Ukraine generates 15% of worldwide corn exports, half of global sunflower oil exports, and roughly 10% of global wheat exports, rendering it a key link in the global food chain. Considering the situation, there was no exaggeration when Italy said that there’s a world war going on for bread.
During a press conference on Saturday, Italian Foreign Minister Luigi di Maio warned that if the military crisis in Ukraine does not stop shortly, the resultant famine could cause political instability in Africa. He also claimed that “terrorist organizations and coups d’etat” could be on the cards.
“The World War for Bread is already underway and we must stop it,” he said.
Di Maio encouraged Russian President Vladimir Putin to “come to the table” as quickly as possible to establish a peace pact, which should include a specific agreement on wheat.
“We must not forget that there are 30 million tons of grain blocked in Ukrainian ports by Russian warships. What we are doing is working to ensure that Russia unblocks the export of grain in Ukrainian ports, because at this moment we risk new wars breaking out in Africa.”
Mario Draghi, the Italian prime minister, has already requested that Putin authorize grain shipments from both Russia and the portions of Ukraine that are under Russian authority. On Friday, he told Russian television that shipments could go through Belarus.
“If someone wants to solve the problem of exporting Ukrainian grain – please, the easiest way is through Belarus. No one is stopping it,” Putin explained. “But for this you have to lift sanctions from Belarus.”
He also disputed that Russian warships are preventing Ukraine from exporting wheat. Putin claimed that Kiev had heavily mined its own harbors, posing a major threat to ships attempting to enter Ukrainian ports.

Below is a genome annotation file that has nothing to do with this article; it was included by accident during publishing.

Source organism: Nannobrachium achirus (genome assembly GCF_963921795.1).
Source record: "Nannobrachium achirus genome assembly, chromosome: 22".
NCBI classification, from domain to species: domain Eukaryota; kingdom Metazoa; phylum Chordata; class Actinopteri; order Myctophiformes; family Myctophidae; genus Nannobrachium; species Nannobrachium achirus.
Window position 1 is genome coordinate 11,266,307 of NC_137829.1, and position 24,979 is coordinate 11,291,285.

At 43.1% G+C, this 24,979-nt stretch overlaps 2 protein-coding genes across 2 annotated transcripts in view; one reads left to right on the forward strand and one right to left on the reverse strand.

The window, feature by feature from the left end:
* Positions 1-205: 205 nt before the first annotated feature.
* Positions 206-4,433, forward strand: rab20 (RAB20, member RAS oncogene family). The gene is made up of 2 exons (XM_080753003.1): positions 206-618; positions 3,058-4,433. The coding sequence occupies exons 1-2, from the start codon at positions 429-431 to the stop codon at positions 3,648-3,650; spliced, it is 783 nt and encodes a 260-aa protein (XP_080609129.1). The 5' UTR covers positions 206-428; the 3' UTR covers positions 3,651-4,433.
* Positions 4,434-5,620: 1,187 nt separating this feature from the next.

In addition to the current humanitarian sea channel established southwest of Ukraine’s territorial waters by Moscow last month, Italy announced last week it would help de-mine the infrastructure in order to create maritime lanes for transporting wheat.
Meanwhile, Kiev has been exporting grain to Europe via the Romanian port of Constanta and over land — a considerably less economical method because far less can be moved at once. Smaller volumes are inclined to make their way to northern Africa now that European countries can pay more for the crop, and African officials have appealed with Europe to relax sanctions on Russia that make it more difficult for them to buy food through the SWIFT system.
Di Maio has urged Putin to sign a cease-fire deal that would permit Italy to evacuate civilians in eastern Ukraine, though it is unclear whether this would be in addition to the existing humanitarian corridors established by Russia and the Donetsk People’s Republic.
He went on to say that Italy would meet with other Mediterranean countries, as well as Germany, on Tuesday to “reach the goal of unblocking the quantities of wheat that have to leave Ukraine at a historical moment in which households cannot afford increases in the cost of energy, industry [cannot afford] the increase in the cost of materials,” and the everyone else cannot handle an increase in the cost of wheat and bread.
Ukraine generates 15% of worldwide corn exports, half of global sunflower oil exports, and roughly 10% of global wheat exports, rendering it a key link in the global food chain.